TEN FUN THINGS TO SAY IN LATIN
Requested by @ChrisK // this took me SO LONG to write because there are so many Latin things I love and I have problems with making choices 😰
- •Huc illuc / hic illicHuc and hic are forms of the word that means "this/these" and illuc/illic are forms of the word meaning "that/those", so putting these two together means "this way and that" which is awesome. It's also fun to say: (phonetically) hoooook iloooook and heeeeek ileeeek 😊
- •Tacite omnes!The basic translation is "be quiet, all!" But I prefer "shut up, everyone!" Pronunciation: tak-eet-ay ohm-nays
- •ConspicioThis word is fun to say: kohn-speek-ee-oh. Also, it's meaning is awesome: "I catch sight of". ALSO it has a cognate to the English word "conspicuous" 👍🏽
- •MinimePronounced meen-eee-may. It means "no way" (strong negative). The final syllable is elongated and the first two are spoken extra quickly so it's super fun to say when someone makes an outrageous suggestion: "do you want to go to the jb concert with me Tuesday night?" "Minimeeeeeeeeee!!!"
- •Satis estPronounced sah-tees ehst. It is spoken quickly so it sounds like one word: sahteesehst. It means "it is enough." You can say it when someone is pouring you a drink or grinding your pepper, or when you speak in a discussion and come to that awkward end point when you have nothing left to say but your statement doesn't feel conclusive...of course no one will know what you mean but whatever.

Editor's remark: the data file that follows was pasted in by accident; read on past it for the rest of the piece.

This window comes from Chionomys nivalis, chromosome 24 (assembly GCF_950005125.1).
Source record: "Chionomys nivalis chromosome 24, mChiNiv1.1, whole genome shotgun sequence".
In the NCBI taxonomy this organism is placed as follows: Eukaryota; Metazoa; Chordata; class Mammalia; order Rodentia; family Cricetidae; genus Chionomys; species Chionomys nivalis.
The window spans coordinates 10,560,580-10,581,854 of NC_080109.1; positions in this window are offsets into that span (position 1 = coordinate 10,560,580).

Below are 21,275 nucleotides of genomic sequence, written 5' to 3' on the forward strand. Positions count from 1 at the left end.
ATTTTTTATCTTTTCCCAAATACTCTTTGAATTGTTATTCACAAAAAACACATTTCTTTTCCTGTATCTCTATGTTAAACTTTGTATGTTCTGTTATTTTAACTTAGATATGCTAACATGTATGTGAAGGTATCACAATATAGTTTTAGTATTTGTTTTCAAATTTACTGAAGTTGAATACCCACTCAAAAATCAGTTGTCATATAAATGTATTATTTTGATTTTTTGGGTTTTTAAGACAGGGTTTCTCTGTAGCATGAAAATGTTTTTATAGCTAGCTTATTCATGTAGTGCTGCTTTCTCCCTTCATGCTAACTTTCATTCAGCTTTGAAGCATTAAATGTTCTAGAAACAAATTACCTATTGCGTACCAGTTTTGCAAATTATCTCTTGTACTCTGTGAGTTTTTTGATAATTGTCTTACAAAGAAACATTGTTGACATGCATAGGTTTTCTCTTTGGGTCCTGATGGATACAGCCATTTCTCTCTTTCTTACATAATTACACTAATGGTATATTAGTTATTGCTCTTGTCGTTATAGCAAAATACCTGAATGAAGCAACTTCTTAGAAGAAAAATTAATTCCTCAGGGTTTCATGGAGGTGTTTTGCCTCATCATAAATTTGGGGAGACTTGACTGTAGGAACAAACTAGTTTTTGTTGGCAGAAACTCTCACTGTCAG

- •litora, multum ille et terris iactatus et altoThis one is a bit intimidating. Pronunciation: lee-tor-ah moolt-eel-eht teh-reese yahk-tah-toos et all-toe. It's from Virgil's Aeneid (I.3) and is hard to translate because it's not a complete thought so never mind that. But if you say it quickly it sounds awesome.
- •Orbis terrarumThis one is both fun to say and such a cool concept. Pronunciation: oar-bees tehr-ah-room (roll Rs). It means literally "circle of lands" which is a Latin idiom for the earth / world. I find this idiom extremely adorable.
- •SalveThis just cracks me up because it totally looks like the English word (see attached photo) but in Latin it is pronounced sahl-way. It means "greetings" and is used in the way we use "hello". For the plural, if you're greeting many people, you say "salvete"- pronounced "sahl-way-tay" 👍🏾
- •ValeFor the sake of consistency, here's the word for "goodbye." These two (salve and vale) are so fun for me to say that I say them all the time out of any Latinate context and everyone gives me funny looks ¯\_(ツ)_/¯ vale is pronounced "wall-ay" and again the plural is "valete"--wall-ay-tay
- •Semper / saepeI guess I'm sorta cheating by putting two in one here but these are such confusing little butt-heads. Semper, pronounced sehm-pear, means "always". Saepe, pronounced "sigh-pay", means "often". They sound so similar and mean similar things, which drove me crazy as a seventh grader. Now, sometimes these two get stuck in my head and I just repeat them over and over and over... "Semper saepe, semper saepe, semper saepe..." They start to sound really cute after a while 💞